As a coming-of-age picture "Cinema Paradiso" is more like "Amarcord" than "My Life as a Dog," especially in scenes where the villagers attend movies to participate instead of merely watch. It is in these scenes we meet dozens of zany characters, giving the film its mild Felliniesque feel. But it also provides one of the movie's best moments, as Alfredo projects a film on a wall in the village square for the townfolk who couldn't get into the movie.
"Cinema Paradiso" does not cover unfamiliar territory, but it manages to find its own romantic voice and, like the classic films it celebrates, becomes an enchanting fantasy that should happily spirit away even the toughest cynics.
And the climax is one of the most satisfying and delightful movie endings to come along in many a moon.
Anyone who loves movies is going to love this movie.
"Cinema Paradiso" is not rated, but would probably carry a PG-13 for some relatively mild nudity, sex and profanity. It is in Italian with English subtitles.
Hi. I'm Chris Hicks.
But if you're looking for Chris Hicks the Australian rugby player or the American recording-industry executive or the Major League Baseball player or the author of "Think" or the singer-songwriter or the former basketball player, you're in the wrong place.
I'm Chris Hicks the movie guy from Salt Lake City. If that's who you're looking for, welcome to my website as I enter the 21st century … a little late (May 2013).
This site is all about movies, well mostly, and it's also about me, I guess, but I'll try to keep my ego in check.
My goal, my hope, is that you will be able to browse the pages here and be alerted to or reminded of some great movie you've never heard of or forgotten about. In other words, something that might enhance your movie-watching experience, whether it's by Alfred Hitchcock or Joss Whedon, or stars Audrey Hepburn or Jennifer Lawrence or someone you never heard of. And I've also tried to make it fun.
The bulk of stories and reviews here are gleaned from my 30-plus years of writing about film for the Deseret News, a daily newspaper in Salt Lake City, with side trips here and there to other entertainment forms.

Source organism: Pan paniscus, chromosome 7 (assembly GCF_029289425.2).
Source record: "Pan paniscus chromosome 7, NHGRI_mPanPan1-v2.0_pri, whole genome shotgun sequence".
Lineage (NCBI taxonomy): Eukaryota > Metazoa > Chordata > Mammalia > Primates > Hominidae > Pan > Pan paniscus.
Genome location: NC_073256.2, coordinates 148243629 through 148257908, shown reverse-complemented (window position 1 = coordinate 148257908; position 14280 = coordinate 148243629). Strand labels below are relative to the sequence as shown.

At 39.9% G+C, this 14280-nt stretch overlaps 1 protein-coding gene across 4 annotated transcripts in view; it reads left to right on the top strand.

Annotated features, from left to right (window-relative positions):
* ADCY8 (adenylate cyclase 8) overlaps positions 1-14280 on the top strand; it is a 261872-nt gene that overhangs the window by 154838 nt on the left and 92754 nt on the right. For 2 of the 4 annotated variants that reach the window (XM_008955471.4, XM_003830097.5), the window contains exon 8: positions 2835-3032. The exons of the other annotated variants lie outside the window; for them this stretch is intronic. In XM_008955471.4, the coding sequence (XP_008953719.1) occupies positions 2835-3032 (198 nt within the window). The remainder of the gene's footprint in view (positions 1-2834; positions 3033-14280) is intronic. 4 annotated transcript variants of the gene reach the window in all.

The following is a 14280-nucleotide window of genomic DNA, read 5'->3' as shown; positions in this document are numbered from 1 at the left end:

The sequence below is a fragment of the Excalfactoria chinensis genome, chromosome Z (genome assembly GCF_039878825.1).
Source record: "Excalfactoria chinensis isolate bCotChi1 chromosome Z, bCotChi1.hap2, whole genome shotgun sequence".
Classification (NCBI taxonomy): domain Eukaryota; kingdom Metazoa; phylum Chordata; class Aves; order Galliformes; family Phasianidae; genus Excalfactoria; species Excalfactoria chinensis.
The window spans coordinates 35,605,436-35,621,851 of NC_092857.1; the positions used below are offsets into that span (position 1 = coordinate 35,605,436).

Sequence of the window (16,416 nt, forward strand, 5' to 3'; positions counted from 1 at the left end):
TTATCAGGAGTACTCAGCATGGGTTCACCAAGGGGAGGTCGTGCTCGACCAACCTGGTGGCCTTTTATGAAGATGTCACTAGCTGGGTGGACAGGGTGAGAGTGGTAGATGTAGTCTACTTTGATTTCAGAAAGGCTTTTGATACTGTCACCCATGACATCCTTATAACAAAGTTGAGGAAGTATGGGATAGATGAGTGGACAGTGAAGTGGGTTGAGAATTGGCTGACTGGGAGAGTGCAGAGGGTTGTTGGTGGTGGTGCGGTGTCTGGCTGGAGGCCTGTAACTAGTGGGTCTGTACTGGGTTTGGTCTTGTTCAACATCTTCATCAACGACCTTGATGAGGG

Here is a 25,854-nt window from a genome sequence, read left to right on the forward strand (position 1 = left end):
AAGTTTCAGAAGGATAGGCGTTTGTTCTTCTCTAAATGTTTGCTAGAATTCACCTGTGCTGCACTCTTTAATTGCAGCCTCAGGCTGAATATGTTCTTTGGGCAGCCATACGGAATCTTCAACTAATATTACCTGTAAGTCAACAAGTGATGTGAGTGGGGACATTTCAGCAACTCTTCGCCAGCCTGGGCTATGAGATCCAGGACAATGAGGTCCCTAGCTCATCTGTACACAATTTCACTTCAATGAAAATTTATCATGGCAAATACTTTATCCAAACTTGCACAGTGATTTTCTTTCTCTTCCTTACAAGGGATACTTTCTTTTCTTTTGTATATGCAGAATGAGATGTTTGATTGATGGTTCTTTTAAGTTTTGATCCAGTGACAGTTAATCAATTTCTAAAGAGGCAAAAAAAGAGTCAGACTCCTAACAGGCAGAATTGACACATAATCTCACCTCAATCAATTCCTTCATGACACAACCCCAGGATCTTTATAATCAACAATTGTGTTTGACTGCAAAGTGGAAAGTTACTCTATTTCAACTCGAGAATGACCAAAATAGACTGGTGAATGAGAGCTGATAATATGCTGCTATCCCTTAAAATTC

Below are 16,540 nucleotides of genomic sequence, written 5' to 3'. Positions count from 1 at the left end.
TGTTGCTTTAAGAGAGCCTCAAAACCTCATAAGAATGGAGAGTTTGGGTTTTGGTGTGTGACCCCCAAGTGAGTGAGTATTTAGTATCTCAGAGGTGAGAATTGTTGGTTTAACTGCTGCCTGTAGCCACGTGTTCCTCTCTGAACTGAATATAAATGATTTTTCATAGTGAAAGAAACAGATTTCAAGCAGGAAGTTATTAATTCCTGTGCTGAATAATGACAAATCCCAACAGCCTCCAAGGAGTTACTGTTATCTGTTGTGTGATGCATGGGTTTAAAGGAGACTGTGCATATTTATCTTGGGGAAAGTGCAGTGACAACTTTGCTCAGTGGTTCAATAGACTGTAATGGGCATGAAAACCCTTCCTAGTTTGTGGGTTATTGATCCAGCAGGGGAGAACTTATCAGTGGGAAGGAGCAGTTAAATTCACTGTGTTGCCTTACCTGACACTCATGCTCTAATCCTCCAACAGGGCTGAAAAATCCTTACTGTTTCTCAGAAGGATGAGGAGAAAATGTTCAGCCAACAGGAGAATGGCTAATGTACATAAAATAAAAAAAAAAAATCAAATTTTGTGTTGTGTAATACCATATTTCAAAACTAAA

This site is a mix of archival stuff (with permission) from the Deseret News, along with an array of non-DesNews material, including new blogs, reviews and stories as often as I can manage to squeeze them out.
Hope you enjoy my little site. If you do, tell your friends. If you don't, just say you couldn't find it.
THE FIFTH ELEMENT
For Hicksflicks.com, Friday, April 28, 2017
EDITOR’S NOTE: This sci-fi thriller was a modest worldwide hit in 1997 but gained a bigger following — especially in America — on video, and now it’s about to receive a 20th anniversary big-screen revival for a couple of days, courtesy of Fathom Events. If you’re a fan, check it out at local Cinemark Theaters on Sunday, May 14, and Wednesday, May 17, at 2 and 7 p.m. Here’s my May 9, 1997, Deseret News review.
There’s no question that French filmmaker Luc Besson’s “The Fifth Element” is the wackiest, goofiest, strangest $100 million-budget movie ever.
Imagine Mel Brooks and David Lynch collaborating to remake “Blade Runner.”
After this picture, we may better understand why the French love Jerry Lewis.
Stealing liberally from “Blade Runner,” “Star Wars,” “Raiders of the Lost Ark” and dozens of other lesser sci-fi fantasy epics, ranging from “Stargate” to “Species” (not to mention “The Love Boat” … sort of), Besson has concocted a wild, weird 23rd-century world where giant iron-shelled scarab beetles are saviors of the universe and huge, ugly, rubber-faced monsters can morph into human form by sheer will (though they can’t hold it for very long).
On Earth, meanwhile, roads have apparently gotten so over-crowded that vehicles now fly through the air — though airborne traffic is still ridiculously heavy. The president (of the federation territory) is played by hulking Tiny Lister Jr. (who is surprisingly effective in the role). And Bruce Willis is a retired “space fighter” who lives in a cramped apartment (really more of a hallway) and drives … er, flies … a Brooklyn cab.
One day, a young woman (Milla Jovovich) drops into Willis’ cab — literally — and a wild-eyed priest (Ian Holm) reveals that she is the title character. That is, you have your air, earth, water and fire — and this young woman is the fifth element.
To save the world from a raging, “evil” planet-sized fireball, she must be placed between sacred stones representing the other four elements. This will form a weapon designed to destroy evil.
The blue opera singer in 'The Fifth Element.'
OK, it makes no sense — and I warned you that it’s weird.
Anyway, to get to that point, Willis and Jovovich must go through a series of adventures that are increasingly bizarre with the film unfolding as a zany comedy. Honest!
— Chief villain Gary Oldman looks like a fey Chinese warlord, walks with a limp and speaks in a goofy Southern accent.
— A large woman who is assigned to impersonate Willis’ wife wears her hair in two huge buns, a la Princess Leia.